My involvement in campus recreation has not been as straight and narrow as others, but I am grateful for every experience I have had within the field because it led me to where I am now — a graduate assistant for Group Exercise and Fitness at James Madison University.
When I first arrived on my undergraduate campus, the University of Georgia, one of the only places on campus I felt comfortable was the rec center. I was away from my family and friends, and away from everything I was comfortable with. I was not happy. However, I found comfort and familiarity at the rec center because I knew exactly what to do there. My workout routine was the only routine I was able to transfer over from home. I quickly found out that my niche was group exercise. I was a front row diva in my BodyPump classes. By the end of my first semester, I knew all the moves, the exact rep count for them, and I loaded up my bar with as much weight as possible for class — even for the hardest of all tracks: lunge tracks.
My junior year, I mustered up the courage to apply for an entry-level position at UGA. That summer, I received my ACE Group Fitness Certification. When I taught my first group exercise class during the fall of my senior year, I was so proud of myself. I looked back and thought about the girl who was so scared to be away from home her freshman year and would have loved to have seen her face when she found out how far she came.
I worked my way up through campus recreation — from an entry-level employee, to being a graduate assistant, to where I am now studying campus recreation at the only graduate campus recreation program in the country. My time spent in campus recreation has not come without its challenges, and I have learned so many things about myself while working within the field.
Perhaps the most important thing I learned is how to be confident in myself. I do not have the "traditional" body type that comes to mind when thinking about group exercise. I always thought I would be a great instructor but would find a way to talk myself out of it because of my body insecurity. However, when I finally started teaching classes, I turned into a whole other person. I was confident and proud, and those moments were when I felt the best about myself. I did not care what I looked like. Instead, I cared about encouraging my participants and giving them the best 45 to 60 minutes of their day.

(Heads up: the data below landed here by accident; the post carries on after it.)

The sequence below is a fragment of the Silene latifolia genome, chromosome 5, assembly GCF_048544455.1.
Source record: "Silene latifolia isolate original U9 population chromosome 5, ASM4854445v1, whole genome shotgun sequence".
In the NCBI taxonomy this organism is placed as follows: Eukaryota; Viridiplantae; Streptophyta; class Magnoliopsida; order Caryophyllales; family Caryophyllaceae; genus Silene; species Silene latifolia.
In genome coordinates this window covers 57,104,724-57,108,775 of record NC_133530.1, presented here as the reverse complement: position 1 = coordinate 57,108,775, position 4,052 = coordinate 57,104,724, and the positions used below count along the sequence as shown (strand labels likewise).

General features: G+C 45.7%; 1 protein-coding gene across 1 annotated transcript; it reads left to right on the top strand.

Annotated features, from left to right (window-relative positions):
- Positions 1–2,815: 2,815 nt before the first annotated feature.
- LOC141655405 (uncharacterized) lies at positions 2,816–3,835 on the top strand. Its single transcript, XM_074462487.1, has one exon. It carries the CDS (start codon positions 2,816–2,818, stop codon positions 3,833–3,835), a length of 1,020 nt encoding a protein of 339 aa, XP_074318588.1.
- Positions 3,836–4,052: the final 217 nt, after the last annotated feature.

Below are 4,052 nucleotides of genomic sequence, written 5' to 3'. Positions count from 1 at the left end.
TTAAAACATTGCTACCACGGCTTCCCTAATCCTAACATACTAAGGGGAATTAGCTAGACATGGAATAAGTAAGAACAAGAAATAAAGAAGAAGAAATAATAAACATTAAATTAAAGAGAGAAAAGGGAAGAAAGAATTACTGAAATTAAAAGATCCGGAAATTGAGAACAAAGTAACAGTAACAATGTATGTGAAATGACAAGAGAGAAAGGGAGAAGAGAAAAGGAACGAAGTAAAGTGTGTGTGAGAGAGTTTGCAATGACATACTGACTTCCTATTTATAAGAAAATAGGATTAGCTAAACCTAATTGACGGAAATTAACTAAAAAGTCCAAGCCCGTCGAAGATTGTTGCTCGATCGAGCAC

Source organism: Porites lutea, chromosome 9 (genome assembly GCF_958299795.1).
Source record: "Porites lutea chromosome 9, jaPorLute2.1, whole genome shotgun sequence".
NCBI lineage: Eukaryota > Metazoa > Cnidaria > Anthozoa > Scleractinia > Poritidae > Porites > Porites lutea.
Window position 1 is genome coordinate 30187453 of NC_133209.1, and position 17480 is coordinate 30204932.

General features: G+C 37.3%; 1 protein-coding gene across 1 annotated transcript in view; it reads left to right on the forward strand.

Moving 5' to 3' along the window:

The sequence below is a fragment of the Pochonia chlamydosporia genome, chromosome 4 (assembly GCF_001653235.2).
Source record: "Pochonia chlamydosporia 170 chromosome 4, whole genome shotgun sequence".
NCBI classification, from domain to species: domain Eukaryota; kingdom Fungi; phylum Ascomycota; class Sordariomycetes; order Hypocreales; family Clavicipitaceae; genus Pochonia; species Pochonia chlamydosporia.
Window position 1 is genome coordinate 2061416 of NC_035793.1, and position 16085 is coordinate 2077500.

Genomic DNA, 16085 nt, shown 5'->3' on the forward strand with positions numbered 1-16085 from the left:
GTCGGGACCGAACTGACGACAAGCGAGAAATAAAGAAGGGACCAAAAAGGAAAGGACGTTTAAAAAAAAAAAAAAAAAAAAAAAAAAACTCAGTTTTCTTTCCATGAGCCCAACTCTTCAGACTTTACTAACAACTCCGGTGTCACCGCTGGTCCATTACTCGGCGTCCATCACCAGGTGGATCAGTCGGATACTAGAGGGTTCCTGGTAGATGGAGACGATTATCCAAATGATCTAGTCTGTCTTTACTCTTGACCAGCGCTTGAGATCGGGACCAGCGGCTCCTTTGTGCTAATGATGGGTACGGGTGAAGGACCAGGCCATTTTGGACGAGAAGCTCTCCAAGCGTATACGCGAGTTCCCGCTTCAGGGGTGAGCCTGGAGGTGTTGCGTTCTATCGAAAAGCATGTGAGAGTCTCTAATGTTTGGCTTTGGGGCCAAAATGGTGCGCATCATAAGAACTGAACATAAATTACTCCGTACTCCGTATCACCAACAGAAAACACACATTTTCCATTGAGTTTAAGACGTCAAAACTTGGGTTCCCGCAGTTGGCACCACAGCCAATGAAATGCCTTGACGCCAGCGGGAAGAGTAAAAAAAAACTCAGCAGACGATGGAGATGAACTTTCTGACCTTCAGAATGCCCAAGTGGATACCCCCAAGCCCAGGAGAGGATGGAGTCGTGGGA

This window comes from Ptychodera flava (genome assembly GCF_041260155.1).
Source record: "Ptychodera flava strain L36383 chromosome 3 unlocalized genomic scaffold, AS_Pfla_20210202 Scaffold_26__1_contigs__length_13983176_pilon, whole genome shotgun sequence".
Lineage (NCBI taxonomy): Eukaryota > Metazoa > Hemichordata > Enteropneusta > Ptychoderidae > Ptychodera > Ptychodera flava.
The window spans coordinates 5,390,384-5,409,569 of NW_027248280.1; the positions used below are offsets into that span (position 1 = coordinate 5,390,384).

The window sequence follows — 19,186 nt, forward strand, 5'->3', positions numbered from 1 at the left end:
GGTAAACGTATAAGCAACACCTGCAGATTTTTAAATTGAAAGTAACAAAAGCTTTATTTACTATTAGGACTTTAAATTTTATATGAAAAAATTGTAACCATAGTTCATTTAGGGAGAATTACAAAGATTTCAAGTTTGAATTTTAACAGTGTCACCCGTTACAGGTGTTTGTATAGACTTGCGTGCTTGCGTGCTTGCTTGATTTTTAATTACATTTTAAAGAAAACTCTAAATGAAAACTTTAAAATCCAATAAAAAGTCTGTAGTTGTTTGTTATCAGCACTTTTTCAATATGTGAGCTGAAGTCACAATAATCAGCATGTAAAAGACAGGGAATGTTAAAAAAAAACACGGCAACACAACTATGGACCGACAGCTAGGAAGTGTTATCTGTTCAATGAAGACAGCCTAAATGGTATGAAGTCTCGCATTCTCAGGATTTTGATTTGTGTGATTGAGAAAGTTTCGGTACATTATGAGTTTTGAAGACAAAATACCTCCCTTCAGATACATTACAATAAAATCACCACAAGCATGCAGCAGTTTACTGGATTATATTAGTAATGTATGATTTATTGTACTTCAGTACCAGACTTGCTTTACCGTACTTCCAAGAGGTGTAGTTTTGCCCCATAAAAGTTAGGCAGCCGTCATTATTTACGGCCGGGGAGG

Those same qualities eventually transferred into my life outside of the rec center. I began to walk and act with confidence and hold my head high. My mental image about myself has completely shifted, and I am proud of who I am today. I still might not have the "perfect" group exercise instructor body, but I am incredibly appreciative for everything my body does for me. I will be forever grateful to campus recreation for teaching me that I am strong, and I am enough.
I want my experience to be one that will transfer down to future students who decide to get involved with campus recreation. I want them to know that it is more than just a gym or a rec center. It is a place where you can meet new people, clear your mind and test your limits. Even though we are living in a strange time during the COVID-19 pandemic, I think it also provides plenty of opportunity for future programming.
With so many people working out at home, we could see our group exercise instructors and personal trainers become TikTok sensations with their workouts. Who knows?
Also, I would be remiss if I did not mention the shifting of body image culture around women working not only in campus recreation, but in health and wellness in general. I see all shapes and sizes being represented within our fitness department here at James Madison University, and I am here for it! I notice more and more women entering the free weight area, too. Long gone are the days of women sticking to the cardio machines and men being the only ones to lift weights. I walk in now and see plenty of strong women squatting and bench pressing heavy and showing everyone how awesome it is to lift like a girl.
This article originally appeared in the April 2021 issue of Athletic Business with the title "Rec center work fuels body positivity, confidence." Athletic Business is a free magazine for professionals in the athletic, fitness and recreation industry. Click here to subscribe.